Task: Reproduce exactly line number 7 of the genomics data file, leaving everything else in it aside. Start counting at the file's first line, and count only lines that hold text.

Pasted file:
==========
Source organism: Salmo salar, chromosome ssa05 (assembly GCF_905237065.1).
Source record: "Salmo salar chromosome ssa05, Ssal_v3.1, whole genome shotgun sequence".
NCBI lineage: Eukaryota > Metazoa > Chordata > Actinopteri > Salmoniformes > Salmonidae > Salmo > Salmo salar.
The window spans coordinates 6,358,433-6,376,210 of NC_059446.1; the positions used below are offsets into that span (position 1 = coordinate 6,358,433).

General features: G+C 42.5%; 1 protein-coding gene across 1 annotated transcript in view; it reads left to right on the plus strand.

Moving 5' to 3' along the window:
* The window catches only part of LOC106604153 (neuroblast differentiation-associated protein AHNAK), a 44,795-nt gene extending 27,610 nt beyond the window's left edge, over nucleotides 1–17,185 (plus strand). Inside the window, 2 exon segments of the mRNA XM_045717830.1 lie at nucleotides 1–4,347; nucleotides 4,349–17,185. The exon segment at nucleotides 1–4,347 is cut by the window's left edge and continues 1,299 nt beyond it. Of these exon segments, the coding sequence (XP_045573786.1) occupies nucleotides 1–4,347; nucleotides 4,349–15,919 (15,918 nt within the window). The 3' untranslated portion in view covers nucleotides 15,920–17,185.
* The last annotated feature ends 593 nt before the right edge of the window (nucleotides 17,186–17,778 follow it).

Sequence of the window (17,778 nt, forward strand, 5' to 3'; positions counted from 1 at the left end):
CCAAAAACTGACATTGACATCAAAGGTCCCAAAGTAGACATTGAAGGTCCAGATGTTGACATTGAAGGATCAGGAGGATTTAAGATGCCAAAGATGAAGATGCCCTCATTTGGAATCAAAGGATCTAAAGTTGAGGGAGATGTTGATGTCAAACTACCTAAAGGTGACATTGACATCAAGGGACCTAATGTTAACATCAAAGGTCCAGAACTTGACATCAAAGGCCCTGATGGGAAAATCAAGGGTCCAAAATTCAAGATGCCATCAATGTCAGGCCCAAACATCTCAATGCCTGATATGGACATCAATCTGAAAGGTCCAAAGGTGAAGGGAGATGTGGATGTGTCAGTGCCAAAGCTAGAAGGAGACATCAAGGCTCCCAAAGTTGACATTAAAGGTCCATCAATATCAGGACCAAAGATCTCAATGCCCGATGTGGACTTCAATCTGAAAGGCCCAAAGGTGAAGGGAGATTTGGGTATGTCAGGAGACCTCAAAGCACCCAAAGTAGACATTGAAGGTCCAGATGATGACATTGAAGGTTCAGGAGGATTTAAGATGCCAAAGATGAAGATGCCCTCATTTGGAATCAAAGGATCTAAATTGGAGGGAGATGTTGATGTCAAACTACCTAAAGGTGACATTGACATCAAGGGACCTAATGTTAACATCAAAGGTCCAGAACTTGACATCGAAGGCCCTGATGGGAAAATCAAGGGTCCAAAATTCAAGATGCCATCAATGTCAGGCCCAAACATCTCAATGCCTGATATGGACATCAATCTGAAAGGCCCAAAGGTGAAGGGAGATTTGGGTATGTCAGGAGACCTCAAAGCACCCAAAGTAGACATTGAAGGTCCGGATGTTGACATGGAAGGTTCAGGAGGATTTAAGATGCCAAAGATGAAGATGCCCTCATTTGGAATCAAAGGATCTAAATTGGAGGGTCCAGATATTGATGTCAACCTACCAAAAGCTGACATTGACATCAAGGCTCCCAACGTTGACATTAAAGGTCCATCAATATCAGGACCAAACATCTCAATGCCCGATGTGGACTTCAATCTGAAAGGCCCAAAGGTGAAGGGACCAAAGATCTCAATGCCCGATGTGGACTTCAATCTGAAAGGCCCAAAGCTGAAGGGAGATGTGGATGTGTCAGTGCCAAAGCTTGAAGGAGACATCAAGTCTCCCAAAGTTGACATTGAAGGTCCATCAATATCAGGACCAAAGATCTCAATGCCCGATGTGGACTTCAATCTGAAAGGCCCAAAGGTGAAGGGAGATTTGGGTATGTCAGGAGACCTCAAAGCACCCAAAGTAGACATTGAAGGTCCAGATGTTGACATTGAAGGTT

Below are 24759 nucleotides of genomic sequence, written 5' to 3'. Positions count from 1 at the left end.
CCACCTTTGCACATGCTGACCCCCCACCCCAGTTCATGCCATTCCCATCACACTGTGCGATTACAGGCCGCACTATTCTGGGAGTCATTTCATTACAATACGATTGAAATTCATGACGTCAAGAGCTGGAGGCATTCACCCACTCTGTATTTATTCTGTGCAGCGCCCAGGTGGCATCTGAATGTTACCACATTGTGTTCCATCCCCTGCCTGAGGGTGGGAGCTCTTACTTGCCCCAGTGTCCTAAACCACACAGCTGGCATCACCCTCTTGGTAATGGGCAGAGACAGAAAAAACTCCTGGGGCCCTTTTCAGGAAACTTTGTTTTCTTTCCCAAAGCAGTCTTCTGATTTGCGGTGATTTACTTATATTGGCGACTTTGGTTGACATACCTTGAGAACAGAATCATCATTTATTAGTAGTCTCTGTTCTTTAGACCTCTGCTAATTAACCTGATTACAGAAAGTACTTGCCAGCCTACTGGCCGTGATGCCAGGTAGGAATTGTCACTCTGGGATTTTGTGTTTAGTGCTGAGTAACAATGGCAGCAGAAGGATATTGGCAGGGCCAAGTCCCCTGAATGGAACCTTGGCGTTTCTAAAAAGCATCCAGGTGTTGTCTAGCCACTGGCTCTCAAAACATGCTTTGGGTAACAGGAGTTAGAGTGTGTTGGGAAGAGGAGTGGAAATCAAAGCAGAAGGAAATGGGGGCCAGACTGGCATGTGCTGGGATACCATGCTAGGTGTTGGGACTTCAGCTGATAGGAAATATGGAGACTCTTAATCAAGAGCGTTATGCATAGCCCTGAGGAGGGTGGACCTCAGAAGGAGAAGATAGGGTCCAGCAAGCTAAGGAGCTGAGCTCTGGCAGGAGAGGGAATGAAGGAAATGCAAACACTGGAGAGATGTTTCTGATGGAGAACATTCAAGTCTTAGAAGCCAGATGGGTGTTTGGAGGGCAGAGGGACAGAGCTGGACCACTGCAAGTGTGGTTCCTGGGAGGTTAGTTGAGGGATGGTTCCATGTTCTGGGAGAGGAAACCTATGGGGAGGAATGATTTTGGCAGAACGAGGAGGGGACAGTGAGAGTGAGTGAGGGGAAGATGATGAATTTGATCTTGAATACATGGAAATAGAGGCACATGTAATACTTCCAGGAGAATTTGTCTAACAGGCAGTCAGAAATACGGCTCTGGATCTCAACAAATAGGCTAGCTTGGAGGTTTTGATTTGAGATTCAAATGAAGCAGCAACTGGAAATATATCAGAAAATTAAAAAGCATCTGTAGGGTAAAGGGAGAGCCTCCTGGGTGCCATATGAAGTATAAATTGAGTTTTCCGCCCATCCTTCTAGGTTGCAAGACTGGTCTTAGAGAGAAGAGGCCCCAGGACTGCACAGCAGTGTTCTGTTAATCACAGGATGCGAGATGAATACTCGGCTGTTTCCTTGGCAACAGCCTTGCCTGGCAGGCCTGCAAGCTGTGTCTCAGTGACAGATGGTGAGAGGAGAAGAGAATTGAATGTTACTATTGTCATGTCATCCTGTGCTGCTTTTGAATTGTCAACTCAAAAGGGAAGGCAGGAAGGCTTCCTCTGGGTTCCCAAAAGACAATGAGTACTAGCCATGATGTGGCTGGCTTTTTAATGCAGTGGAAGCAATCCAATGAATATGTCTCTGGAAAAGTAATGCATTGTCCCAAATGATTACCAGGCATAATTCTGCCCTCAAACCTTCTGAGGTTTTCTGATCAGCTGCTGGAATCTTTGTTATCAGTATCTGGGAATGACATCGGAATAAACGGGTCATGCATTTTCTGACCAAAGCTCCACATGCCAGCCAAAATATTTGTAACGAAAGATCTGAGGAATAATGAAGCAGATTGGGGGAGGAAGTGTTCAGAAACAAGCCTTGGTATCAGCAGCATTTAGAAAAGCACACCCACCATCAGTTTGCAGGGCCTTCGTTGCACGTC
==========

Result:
* The window catches only part of LOC106604153 (neuroblast differentiation-associated protein AHNAK), a 44,795-nt gene extending 27,610 nt beyond the window's left edge, over nucleotides 1–17,185 (plus strand). Inside the window, 2 exon segments of the mRNA XM_045717830.1 lie at nucleotides 1–4,347; nucleotides 4,349–17,185. The exon segment at nucleotides 1–4,347 is cut by the window's left edge and continues 1,299 nt beyond it. Of these exon segments, the coding sequence (XP_045573786.1) occupies nucleotides 1–4,347; nucleotides 4,349–15,919 (15,918 nt within the window). The 3' untranslated portion in view covers nucleotides 15,920–17,185.